So what's with the sign?
"There are so many more legitimate targets to be choosing [than BART], and really they're embarrassing themselves without realizing it. The people falling for this sort of action [hacking into BART's website and exposing people's information] are doing themselves more harm than good."
Why more harm than good?
"On the level of public relations it's a nightmare. They're making themselves look foolish and impotent, and that's not something anyone should be involved with. I think they're probably driving more people away. It's a bit of smokescreen from addressing the legitimate targets they should be addressing."
Do you think BART should be able to turn off cell-phone service?
"I have no problem with that. It's a recent development that people have the notion that people feel they have a right to cell-phone reception on private property. They should have been protesting the Muni chief getting a golden parachute of $350,000 dollars, they should have been protesting things like that. But this just makes them look silly."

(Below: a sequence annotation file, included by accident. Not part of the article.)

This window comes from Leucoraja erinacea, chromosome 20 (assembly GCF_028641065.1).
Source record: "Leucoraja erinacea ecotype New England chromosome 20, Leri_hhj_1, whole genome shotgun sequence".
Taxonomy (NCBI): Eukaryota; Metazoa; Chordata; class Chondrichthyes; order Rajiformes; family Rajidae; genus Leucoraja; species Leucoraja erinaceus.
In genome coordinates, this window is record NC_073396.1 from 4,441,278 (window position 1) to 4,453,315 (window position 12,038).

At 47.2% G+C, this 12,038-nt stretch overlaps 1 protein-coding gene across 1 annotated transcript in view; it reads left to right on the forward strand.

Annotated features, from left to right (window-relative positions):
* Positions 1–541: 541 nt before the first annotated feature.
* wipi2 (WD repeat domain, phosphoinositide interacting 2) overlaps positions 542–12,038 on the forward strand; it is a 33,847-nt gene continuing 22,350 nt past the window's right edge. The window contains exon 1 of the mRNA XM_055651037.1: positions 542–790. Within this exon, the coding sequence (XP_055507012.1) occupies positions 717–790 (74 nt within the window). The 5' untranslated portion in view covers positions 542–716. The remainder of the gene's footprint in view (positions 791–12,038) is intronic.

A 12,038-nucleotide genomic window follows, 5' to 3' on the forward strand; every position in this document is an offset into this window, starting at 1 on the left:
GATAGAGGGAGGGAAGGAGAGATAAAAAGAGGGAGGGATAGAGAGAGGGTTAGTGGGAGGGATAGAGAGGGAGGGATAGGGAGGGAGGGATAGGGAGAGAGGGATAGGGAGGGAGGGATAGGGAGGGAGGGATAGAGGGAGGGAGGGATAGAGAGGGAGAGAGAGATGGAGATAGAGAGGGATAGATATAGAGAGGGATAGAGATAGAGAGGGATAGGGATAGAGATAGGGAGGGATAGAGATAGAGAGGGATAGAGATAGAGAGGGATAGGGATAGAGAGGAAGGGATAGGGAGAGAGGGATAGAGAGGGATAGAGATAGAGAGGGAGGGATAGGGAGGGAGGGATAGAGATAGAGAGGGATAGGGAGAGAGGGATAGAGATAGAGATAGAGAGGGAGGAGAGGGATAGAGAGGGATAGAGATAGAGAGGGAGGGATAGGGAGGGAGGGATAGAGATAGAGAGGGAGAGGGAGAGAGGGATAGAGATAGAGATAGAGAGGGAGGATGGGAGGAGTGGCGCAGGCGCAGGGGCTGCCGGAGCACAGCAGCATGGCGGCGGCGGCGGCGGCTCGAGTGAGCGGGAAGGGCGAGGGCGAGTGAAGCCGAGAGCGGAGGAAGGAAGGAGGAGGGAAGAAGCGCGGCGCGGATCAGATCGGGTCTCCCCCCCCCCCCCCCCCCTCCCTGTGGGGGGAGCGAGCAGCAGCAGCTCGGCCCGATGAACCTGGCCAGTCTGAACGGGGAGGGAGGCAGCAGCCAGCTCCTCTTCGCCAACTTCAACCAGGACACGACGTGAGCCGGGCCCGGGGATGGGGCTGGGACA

Are you still involved in other Anonymous projects?
"I am, but I'm not going to get into that. I was a hardcore punk in the early '80s then got into animal rights, and I've been doing direct action for about 30 years. For the sake of sounding and feeling old, this is really kind of pathetic. This is not what I was fighting for in those years. We were fighting things like Reagan and Iran Contra and legitimate targets. It's a travesty. It plays into people's stereotypes, too, of spoiled hipsters that have more time and money on their hands than they know what to do with."
So Anonymous aren't spoiled hipsters?
"There is that element. They're more visible than is wise. If they are trying to remain Anonymous, they're not doing a great job of it."